Volume 14, Issue 38 ~ September 21 - September 27, 2006

Gunk- Holin’
by Alice Snively

September’s Hurricane Hideout

Searching for protection, space, holding and depth

September often brings hurricanes out in force.

We’ve been anchored out during hurricanes the past three years, twice when the storms hit on September 18. Our fall cruise in September will tell whether we make four in a row or not. Because you, too, may be out, it’s time to review another hurricane hideout gunkhole.

The Big Four

Consider four main factors in choosing a hurricane anchorage around Chesapeake Bay: protection, space, holding quality and water depth.

First, most hurricanes that head our way come from the south or southeast. So the best retreat will be to a place with protection from the winds coming from those directions. The higher the shoreline and the more trees there are, the better sheltered you will be.

Space is the second factor to consider. You don’t want to be in some small cove where you might be driven aground should your anchor drag. Crowded sanctuaries aren’t really sanctuaries, so you don’t want to be jammed up near other boats that could drag and crash into your boat.

A rocky bottom doesn’t make for good anchoring; it just won’t hold well. So wherever you decide to anchor in a storm, know what the bottom is made of. Some cruising guides for the Bay will tell you the holding quality of particular locations.

Depth is the other primary consideration. Keep in mind that hurricanes can cause extreme tides. The winds can pull or push the water in and out much faster and in more volume than under general storm conditions. The more depth you have in your gunkhole safe-spot, the better.

Gone Fishing

For Hurricane Ivan in 2005, we went fishing. Well, not exactly. We went to Fishing Creek to seek refuge from the blustery storm. Feeding into the south side of the Little Choptank River on the Eastern Shore, Fishing Creek provided a near-perfect place to spend some quality storm time.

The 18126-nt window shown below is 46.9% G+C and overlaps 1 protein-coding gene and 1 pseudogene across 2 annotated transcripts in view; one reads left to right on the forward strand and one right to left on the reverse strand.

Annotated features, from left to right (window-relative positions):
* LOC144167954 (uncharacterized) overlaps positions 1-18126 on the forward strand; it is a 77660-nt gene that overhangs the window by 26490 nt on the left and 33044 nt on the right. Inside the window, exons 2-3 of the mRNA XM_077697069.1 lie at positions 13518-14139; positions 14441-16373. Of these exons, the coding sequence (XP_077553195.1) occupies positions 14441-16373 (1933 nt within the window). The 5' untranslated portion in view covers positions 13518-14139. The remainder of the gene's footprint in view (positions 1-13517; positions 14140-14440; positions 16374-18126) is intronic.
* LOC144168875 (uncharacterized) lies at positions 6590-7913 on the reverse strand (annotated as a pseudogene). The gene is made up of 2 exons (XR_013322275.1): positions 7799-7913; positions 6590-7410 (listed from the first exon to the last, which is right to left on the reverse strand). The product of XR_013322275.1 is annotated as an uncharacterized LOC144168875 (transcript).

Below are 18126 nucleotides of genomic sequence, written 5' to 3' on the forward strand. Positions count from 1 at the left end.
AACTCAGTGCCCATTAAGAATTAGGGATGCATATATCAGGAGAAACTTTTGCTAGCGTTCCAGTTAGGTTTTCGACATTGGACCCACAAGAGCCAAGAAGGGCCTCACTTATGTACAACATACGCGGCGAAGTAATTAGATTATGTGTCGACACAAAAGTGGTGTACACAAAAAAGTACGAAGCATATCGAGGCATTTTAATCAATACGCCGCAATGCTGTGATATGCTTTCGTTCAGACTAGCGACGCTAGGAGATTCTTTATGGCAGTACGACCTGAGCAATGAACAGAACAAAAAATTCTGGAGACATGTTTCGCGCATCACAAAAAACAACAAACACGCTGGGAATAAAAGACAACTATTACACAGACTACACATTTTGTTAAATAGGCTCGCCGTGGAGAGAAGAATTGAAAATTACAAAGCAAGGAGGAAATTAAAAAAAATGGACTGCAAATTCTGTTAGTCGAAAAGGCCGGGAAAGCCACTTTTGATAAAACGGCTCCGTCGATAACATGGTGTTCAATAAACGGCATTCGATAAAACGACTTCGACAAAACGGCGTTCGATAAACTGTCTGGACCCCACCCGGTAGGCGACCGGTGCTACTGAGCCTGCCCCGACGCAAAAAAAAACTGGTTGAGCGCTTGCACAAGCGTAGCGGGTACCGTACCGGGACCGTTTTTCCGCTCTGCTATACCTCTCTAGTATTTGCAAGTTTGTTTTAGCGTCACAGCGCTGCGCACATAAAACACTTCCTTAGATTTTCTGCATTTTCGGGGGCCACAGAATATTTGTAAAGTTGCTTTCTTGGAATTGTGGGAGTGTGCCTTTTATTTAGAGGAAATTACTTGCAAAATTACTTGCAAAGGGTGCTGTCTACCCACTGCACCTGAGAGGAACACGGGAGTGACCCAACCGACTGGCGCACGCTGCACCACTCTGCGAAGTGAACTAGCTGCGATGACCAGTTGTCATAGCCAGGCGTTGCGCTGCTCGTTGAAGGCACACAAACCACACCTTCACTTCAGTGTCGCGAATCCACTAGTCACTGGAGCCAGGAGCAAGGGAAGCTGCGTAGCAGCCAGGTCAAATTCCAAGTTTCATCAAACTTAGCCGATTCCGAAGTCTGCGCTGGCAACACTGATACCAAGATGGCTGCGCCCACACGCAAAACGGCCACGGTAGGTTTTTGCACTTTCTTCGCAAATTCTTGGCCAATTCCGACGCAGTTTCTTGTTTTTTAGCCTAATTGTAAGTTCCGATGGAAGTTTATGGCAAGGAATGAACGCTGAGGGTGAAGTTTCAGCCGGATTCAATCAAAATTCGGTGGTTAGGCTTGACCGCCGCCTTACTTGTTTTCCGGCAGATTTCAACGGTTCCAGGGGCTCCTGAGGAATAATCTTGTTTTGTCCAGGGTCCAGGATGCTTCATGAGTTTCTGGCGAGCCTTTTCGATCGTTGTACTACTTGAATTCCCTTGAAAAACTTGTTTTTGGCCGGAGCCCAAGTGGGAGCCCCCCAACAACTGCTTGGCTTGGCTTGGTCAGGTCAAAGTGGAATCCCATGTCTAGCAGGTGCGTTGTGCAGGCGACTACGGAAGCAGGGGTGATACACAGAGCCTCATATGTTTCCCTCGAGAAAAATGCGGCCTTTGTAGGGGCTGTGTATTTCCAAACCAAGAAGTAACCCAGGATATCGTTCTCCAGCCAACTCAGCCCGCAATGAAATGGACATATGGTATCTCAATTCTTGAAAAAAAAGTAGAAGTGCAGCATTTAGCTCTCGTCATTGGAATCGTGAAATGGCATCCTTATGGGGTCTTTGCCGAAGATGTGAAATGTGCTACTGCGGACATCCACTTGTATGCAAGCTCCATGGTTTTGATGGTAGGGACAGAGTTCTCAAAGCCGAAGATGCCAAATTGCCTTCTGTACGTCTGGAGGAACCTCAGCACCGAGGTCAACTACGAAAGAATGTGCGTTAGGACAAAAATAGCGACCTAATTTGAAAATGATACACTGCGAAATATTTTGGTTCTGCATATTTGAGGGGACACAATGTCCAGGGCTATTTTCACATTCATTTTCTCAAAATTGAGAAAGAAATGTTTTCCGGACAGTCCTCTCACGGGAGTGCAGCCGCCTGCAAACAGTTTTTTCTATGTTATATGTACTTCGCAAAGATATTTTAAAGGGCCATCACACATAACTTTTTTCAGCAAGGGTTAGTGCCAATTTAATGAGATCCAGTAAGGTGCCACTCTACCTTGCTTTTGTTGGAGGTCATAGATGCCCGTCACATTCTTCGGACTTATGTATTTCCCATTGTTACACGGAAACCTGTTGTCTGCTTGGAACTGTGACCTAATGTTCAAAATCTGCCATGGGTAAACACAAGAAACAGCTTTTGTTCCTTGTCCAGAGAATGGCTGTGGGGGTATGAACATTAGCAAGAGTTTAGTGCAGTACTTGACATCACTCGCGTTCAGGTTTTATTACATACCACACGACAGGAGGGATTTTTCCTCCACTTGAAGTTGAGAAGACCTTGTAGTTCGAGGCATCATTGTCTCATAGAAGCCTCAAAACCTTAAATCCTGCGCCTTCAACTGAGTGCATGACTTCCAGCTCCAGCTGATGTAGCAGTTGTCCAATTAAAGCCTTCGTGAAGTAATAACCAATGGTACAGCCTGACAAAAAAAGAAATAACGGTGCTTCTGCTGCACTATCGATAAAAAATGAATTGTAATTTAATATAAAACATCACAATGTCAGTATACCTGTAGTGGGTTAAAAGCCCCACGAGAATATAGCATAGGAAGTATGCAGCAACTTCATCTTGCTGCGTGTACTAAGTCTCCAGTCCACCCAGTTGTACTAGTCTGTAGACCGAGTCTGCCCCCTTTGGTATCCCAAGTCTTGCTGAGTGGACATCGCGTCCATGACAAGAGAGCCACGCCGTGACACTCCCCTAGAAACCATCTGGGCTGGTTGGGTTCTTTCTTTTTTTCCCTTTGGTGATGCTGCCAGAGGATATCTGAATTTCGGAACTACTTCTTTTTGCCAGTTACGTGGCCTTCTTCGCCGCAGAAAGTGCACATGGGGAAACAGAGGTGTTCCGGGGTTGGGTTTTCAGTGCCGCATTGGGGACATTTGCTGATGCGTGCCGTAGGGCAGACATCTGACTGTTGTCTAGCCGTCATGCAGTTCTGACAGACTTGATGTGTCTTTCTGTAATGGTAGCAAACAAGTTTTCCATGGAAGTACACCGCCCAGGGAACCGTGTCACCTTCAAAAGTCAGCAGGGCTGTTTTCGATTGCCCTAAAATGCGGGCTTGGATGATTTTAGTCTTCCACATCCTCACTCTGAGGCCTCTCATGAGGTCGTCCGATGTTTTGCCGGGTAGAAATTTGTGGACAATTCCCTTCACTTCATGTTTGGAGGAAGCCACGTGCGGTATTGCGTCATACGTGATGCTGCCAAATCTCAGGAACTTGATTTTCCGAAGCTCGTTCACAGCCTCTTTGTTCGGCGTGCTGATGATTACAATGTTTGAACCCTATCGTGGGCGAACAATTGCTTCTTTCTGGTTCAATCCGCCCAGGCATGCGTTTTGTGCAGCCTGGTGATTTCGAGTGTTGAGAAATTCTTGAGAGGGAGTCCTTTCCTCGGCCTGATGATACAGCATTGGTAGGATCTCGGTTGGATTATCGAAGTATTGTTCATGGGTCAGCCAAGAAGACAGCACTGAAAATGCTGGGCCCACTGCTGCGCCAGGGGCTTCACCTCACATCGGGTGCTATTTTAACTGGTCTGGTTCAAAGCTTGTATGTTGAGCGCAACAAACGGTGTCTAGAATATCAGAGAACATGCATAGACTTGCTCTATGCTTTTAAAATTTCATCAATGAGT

Consult your charts before you leave, and plot a course that will take you well south of Tilghman Island (if coming from the north), toward James Island. This small tree-dotted landmark is the first visible landmark to signal the approach to the Little Choptank. Coming from the south, you will see the island to starboard.

In either case, do not go near the island but swing around its northern side, then head just southeast toward lighted Green 3. This takes you into the mouth of the river. Keep the buoy to port, and follow the channel, watching your depth closely, toward Green 2.

The river then bends to the northeast. Follow along past the Green 7. The mouth of Hudson Creek will be to port; you will see the Green 9 ahead. Continue on to the northeast toward the Green 11, then look for the Red 2 ahead to starboard, marking the eastern shore of Fishing Creek. Turn to starboard into the mouth of the creek as you approach this buoy. The creek hooks around to the southeast and will lead you into a sizeable sheltered cove with about 13 feet of water. The banks are tree lined, and you are very well protected here.

This anchorage has good holding, plenty of space and depth. While it’s a popular gunkhole for general cruising, it’s not likely to be crowded because there’s plenty of room for several boats to gather without endangering one another.

No Need to Hurry Home

Anchoring out during a hurricane on the Bay is generally better than being tied to a dock, so think twice before hurrying to port if one is approaching.

Why? If you’re anchored securely in plenty of water, away from shore, you won’t be slammed into a dock or the boat next door. If you’ve watched hurricane coverage on television, you’ve seen that boats in port are frequently smashed against pilings or piers or driven aground, sustaining considerable damage or destruction.

If you’re tied to a dock, you will be constantly changing your lines as the waters climb and recede, requiring more attention and energy than if you are simply anchored. You just need to make sure your anchoring is secure, and you may want to drop two anchors instead of just one. This is also a good time to put out an anchor sail, if you have one, to reduce the amount of sway in heavy windage.

Keeping a Good Watch

While protection, space, holding and depth are the big four physical considerations for choosing a hurricane hideout, one thing more is critical. Keep a good watch. No matter how securely you think you’ve anchored your vessel, you must remain vigilant. It’s still possible to drag if the gale becomes too violent, and if you’re anchored near other boats, you need to be alert in case one of them drags anchor. Changing conditions also may make it advisable to reposition your boat.

Finally, there are those of us who just plain enjoy the thrill of anchoring in a hurricane. A little bit of life on the edge is part of what real boating is all about, isn’t it?

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